by Matthew Stollak on Monday, November 28, 2011

In this weekend's New York Times, Floyd Norris highlighted the latest statistics for workers and corporations.  He writes:

In the eight decades before the recent recession, there was never a period when as much as 9 percent of American gross domestic product went to companies in the form of after-tax profits. Now the figure is over 10 percent.

During the same period, there never was a quarter when wage and salary income amounted to less than 45 percent of the economy. Now the figure is below 44 percent.
Accompanying his article, were a number of charts, including the below to highlight his point:

For decades, the success of workers and corporations were intertwined.  As corporations did well and had high profitability, benefits expanded and wages increased.  A rising tide lifts all boats, right?

In the 1910s, Henry Ford knew if workers worked long hours at low pay, they could neither afford nor consume the product they were making.  So, he lowered the work day to 8 hours and the work week to 5 days, while offering $5 a day in wages (doubling wages).  Check out his thoughts here.

When did organizations decide that workers no longer deserved to share in the success of the organization?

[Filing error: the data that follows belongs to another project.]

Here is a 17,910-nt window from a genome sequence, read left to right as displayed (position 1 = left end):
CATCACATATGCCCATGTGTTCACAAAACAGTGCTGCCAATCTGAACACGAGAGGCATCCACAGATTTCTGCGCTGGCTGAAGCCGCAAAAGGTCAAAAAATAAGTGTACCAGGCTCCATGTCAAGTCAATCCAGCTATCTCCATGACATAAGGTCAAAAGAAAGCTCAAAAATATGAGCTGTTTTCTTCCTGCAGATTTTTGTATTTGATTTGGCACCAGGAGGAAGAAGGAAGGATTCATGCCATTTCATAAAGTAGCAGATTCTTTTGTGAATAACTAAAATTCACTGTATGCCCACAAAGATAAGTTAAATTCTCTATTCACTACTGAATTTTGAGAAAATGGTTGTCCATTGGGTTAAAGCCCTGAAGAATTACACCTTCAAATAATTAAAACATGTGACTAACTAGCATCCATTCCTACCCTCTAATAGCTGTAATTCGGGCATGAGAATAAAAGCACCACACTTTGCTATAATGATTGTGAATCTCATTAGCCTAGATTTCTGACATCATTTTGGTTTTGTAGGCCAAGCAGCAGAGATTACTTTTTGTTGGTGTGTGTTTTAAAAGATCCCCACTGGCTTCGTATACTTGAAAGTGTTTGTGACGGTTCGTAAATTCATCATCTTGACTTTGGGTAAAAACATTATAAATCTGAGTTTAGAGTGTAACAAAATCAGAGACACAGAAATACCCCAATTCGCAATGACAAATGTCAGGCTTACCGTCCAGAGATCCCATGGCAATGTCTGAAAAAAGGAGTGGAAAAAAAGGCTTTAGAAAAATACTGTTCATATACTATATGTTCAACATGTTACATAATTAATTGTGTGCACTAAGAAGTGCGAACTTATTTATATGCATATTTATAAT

Is there a need to have a discussion on the impact a worker has on profits?

In other words - we needed x number of workers to get x profits. If I can get the same profit with less workers and pay them the same doesn't that give you the same results were seeing here?

Is it a function of a fundamental change in how US companies make their money and less of an indictment on the way in which companies spend their profits?

Also - pay is more an issue of what the market will bear - not what the companies "can" pay. The success of the company has some bearing on pay - but it is not a requirement - Apple is sitting on billions in cash - is that going to pay?

I think these stats are interesting but I wonder if they are relevant for the future economy in the US. We could have record profits, record employment and a wide disparity between profit growth and pay growth due to the fact that we are less "asset" based in our economy and more knowledge/creative/non-physical asset based... make sense?

by Paul Hebert on November 28, 2011 at 7:06 AM. #

Reminds me a little of that old story between Ford and the Union boss. Ford asks the union boss - 'Gee who will pay your union dues when we eventually replace the workers with robots?' Union boss replies, 'Gee, I don't know, but who will buy your cars then?'

by Steve Boese on November 28, 2011 at 6:22 PM. #

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